Dee Caffari's lead threatened with just 900 miles to go
Imagine It. Done. skippered by Dee Caffari is still leading Leg 4 of the Global Challenge on the final 900-mile stretch to Cape Town but in the extremely light conditions Duggie Gillespie and crew aboard Spirit of Sark are closing up and are now just nine miles astern.
Having led for the majority of the leg, Caffari is not surprisingly concerned about the current situation. Chatting from the boat this morning Caffari expressed her frustration commenting: “We’re getting stuck in every wind hole possible. That was not in the plan or the weather file. We’re feeling very frustrated and can only hope that Spirit of Sark and BP Explorer [in third] get their own wind holes to sit in.” “It’s been soul destroying and we definitely have no fingernails left. As each sched comes in the crew await the verdict. Have we lost miles or gained miles? Since we have had less than 1,000 miles to go, the crew’s joy has subsided because we have been luring the competition ever closer just to make life really exciting all the way to the finish. One thing about this race is that you cannot take anything for granted.
“We have been sailing from one wind hole to another. As the wind dies and the boat speed drops slower and slower and we change sails yet again until we have run out of options to fly. I cannot help but think the worst. Is this our own personal wind hole and while we wallow in the swell, is Spirit of Sark sailing along happily unaware of our trauma? We have had a dying breeze coming from all angles so that we have changed from a Yankee 2 through the sails to a Genoa and then we have flown the spinnaker just trying to keep the boat moving.
“After a traumatic couple of hours the boat speed builds again and some wind returns and we make the best course we can to Cape Town. Only to see the same episode develop a few hours later and again we point in every direction possible, try every sail combination possible and just start praying that the other yachts will be sailing into this little hole behind us. We are all too aware how easy it is for a yacht right alongside us to have differing breeze.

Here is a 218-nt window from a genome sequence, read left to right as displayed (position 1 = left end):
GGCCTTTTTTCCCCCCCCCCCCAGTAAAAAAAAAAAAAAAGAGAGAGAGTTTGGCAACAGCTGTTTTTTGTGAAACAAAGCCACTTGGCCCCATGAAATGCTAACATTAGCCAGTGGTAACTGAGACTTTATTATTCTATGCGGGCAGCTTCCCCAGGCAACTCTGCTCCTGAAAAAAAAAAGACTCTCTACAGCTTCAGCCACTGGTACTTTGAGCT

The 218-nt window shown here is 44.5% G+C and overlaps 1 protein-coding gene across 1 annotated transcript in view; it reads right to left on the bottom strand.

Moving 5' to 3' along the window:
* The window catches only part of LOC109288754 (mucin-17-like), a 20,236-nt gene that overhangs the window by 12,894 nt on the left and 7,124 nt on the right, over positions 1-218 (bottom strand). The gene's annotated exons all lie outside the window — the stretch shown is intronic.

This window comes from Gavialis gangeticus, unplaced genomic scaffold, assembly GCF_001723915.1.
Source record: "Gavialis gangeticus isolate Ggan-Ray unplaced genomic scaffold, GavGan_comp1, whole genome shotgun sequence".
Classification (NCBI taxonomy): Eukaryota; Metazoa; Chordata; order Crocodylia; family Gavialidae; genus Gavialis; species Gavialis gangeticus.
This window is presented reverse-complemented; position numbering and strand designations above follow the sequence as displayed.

So this morning we have had gusty conditions that make the sail plan difficult to decide, but at least there has been consistent breeze even if it has differed in strength.
Our plan is to increase the lead and not let it diminish because I am not sure that my stress levels can withstand that for the last few days to Cape Town.”
The current ETA in Cape Town is between 5-9 April.
1 Imagine It. Done. S 39° 52′ E 35° 11′ 906 miles to finish
2 Spirit of Sark S 40° 21′ E 35° 10′ 915 miles to finish 9 miles to leader
3 BP Explorer S 40° 12′ E 35° 31′ 927 miles to finish 21 miles to leader
4 Pindar S 40° 37′ E 36° 13′ 965 miles to finish 59 miles to leader
5 Team Stelmar S 40° 19′ E 36° 24′ 967 miles to finish 61 miles to leader
6 Barclays Adventurer S 40° 28′ E 37° 38′ 1,024 miles to finish 118 miles to leader
7 SAIC La Jolla S 40° 53′ E 37° 36′ 1,030 miles to finish 124 miles to leader
8 Samsung S 41° 16′ E 37° 48′ 1,045 miles to finish 139 miles to leader
9 Me To You S 41° 2′ E 38° 27′ 1,069 miles to finish 163 miles to leader
10 BG SPIRIT S 41° 25′ E 38° 52′ 1,093 miles to finish 187 miles to leader
11 Team Save the Children S 41° 26′ E 42° 23′ 1,247 miles to finish 341 miles to leader
12 VAIO S 39° 28′ E 46° 19′ 1,407 miles to finish 501 miles to leader